Later on I built a metal archway (echoing the railings at the side of the property) covered with Clematis 'Guernsey Cream' and 'Arabella' to make a more attractive way through to the gravel area at the side of the house. I also added a couple of 'mirror' beds either side of the dining room bay window for some of my Heucheras and more bulbs. I have a hanging basket plus pots close to the front door filled with something scented to welcome my visitors. Whilst I'm happy with the overall design, as is usual at this time of the year I can never make up my mind on whether the summer yellow leaf/pink flower combination of the Spirea 'Goldflame' is attractive. In spring and autumn their orange or fiery colouring is much better, which is what's letting them stay for now.

Having what NAH calls 'drainsville' in our front garden, I came up with several solutions to this common problem which are all shown in the bottom left picture. How many drain covers do you think there are? It's not one, but three. The left hand pot is covering up one of them; the large coin shaped stepping stone - which takes you to the gravel area at the side of the house - covers another one; and finally I've used the prolific trailing and ground hugging properties of various Sedums to hide the other one. This plant is ideal as the soil is rather poor and stony in this area, so its succulent properties are extremely useful for keeping this area looking a little greener.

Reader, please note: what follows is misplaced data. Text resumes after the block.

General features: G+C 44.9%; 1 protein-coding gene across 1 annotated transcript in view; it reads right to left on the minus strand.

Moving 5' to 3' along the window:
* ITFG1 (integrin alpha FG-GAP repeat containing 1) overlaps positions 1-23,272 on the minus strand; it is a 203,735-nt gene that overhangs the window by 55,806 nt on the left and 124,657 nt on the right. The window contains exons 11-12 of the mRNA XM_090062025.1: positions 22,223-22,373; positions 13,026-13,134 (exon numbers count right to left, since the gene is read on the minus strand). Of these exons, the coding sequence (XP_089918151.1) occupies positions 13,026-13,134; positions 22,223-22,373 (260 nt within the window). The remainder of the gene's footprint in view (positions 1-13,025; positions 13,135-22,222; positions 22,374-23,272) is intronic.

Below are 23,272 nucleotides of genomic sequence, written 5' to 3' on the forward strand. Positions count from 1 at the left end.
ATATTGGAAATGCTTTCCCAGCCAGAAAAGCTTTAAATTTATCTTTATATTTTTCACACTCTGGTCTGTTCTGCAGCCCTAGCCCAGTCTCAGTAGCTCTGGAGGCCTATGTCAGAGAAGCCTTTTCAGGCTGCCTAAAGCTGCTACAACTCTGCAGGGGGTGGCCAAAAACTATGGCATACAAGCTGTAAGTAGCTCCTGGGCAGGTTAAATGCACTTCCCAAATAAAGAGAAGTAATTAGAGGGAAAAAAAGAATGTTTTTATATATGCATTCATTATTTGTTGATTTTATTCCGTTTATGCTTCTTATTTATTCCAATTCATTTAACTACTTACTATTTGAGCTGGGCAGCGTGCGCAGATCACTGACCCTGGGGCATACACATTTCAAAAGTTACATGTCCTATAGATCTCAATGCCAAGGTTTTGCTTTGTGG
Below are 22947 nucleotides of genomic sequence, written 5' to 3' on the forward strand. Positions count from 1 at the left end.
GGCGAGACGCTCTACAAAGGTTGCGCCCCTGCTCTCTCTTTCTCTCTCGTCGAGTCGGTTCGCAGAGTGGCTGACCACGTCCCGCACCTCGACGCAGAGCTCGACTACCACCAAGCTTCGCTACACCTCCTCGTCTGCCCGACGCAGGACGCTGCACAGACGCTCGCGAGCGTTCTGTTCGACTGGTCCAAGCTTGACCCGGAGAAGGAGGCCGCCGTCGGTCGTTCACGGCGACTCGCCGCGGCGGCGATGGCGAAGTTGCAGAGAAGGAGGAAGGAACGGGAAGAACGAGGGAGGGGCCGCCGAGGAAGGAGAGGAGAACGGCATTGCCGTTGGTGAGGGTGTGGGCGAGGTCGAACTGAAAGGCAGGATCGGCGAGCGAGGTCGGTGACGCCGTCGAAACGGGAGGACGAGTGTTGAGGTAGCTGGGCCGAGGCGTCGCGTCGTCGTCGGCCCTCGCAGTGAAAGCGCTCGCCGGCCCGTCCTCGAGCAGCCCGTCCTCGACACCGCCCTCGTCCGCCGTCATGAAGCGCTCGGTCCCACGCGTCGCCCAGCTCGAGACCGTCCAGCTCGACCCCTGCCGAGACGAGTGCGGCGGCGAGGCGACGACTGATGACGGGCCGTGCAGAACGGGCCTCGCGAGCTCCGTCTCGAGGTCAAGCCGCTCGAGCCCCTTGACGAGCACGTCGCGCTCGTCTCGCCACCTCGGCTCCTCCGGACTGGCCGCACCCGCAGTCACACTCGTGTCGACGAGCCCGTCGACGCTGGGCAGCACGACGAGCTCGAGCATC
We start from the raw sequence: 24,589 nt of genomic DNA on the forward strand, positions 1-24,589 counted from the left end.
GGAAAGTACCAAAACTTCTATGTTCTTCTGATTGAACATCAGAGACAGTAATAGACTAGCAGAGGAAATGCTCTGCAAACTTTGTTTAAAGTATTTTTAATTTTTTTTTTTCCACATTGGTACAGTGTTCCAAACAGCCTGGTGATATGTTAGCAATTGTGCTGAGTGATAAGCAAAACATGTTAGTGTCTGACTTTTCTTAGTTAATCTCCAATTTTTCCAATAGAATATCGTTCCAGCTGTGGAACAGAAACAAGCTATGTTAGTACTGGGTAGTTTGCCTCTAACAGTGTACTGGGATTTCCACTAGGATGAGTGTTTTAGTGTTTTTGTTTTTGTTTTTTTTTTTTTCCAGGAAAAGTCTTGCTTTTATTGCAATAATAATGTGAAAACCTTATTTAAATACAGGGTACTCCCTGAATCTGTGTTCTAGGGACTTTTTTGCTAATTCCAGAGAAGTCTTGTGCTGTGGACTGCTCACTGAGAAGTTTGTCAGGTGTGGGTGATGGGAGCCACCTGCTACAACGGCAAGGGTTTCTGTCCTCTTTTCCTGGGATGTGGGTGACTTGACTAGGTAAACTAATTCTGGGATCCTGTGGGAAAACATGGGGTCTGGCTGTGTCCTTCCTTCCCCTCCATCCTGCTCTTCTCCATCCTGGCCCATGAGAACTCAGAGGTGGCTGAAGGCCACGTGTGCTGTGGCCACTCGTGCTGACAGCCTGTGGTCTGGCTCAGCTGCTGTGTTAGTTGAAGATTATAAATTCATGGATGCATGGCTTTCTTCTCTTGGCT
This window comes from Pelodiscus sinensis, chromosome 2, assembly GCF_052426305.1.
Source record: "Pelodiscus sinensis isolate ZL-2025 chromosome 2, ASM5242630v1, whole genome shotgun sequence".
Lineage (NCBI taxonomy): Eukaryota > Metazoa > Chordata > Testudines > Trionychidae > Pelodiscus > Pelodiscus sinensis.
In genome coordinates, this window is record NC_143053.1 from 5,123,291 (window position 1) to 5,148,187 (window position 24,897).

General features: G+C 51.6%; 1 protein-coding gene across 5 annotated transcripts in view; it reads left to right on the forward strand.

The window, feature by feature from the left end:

Finally, I can't leave a piece on front garden design without saying a little about the issue of our disappearing front gardens in this country. More and more front gardens are being paved over as houseowners seek off-road parking for their cars. You can see from the bottom picture that this is happening around the corner from us, despite the builder's designs having room for at least two cars. I just wish the house owners had thought a little more and incorporated further planting in their re-designs for the areas where the car can't get to. So far at least they've used a relatively permeable material instead of the dreaded tarmac like the builders gave us.

Garden Bloggers' Design Workshop is hosted by Gardening Gone Wild.

11 comments:

  1. You have done a good job with your front garden. I know what you mean about the pink/yellow spirea, I am inclined to prune off the flowers! I do like your coin stone - I will look out for one of those. I do think this is a good example of modern English gardens - including the weedy lawn, most lawns are like this in the UK.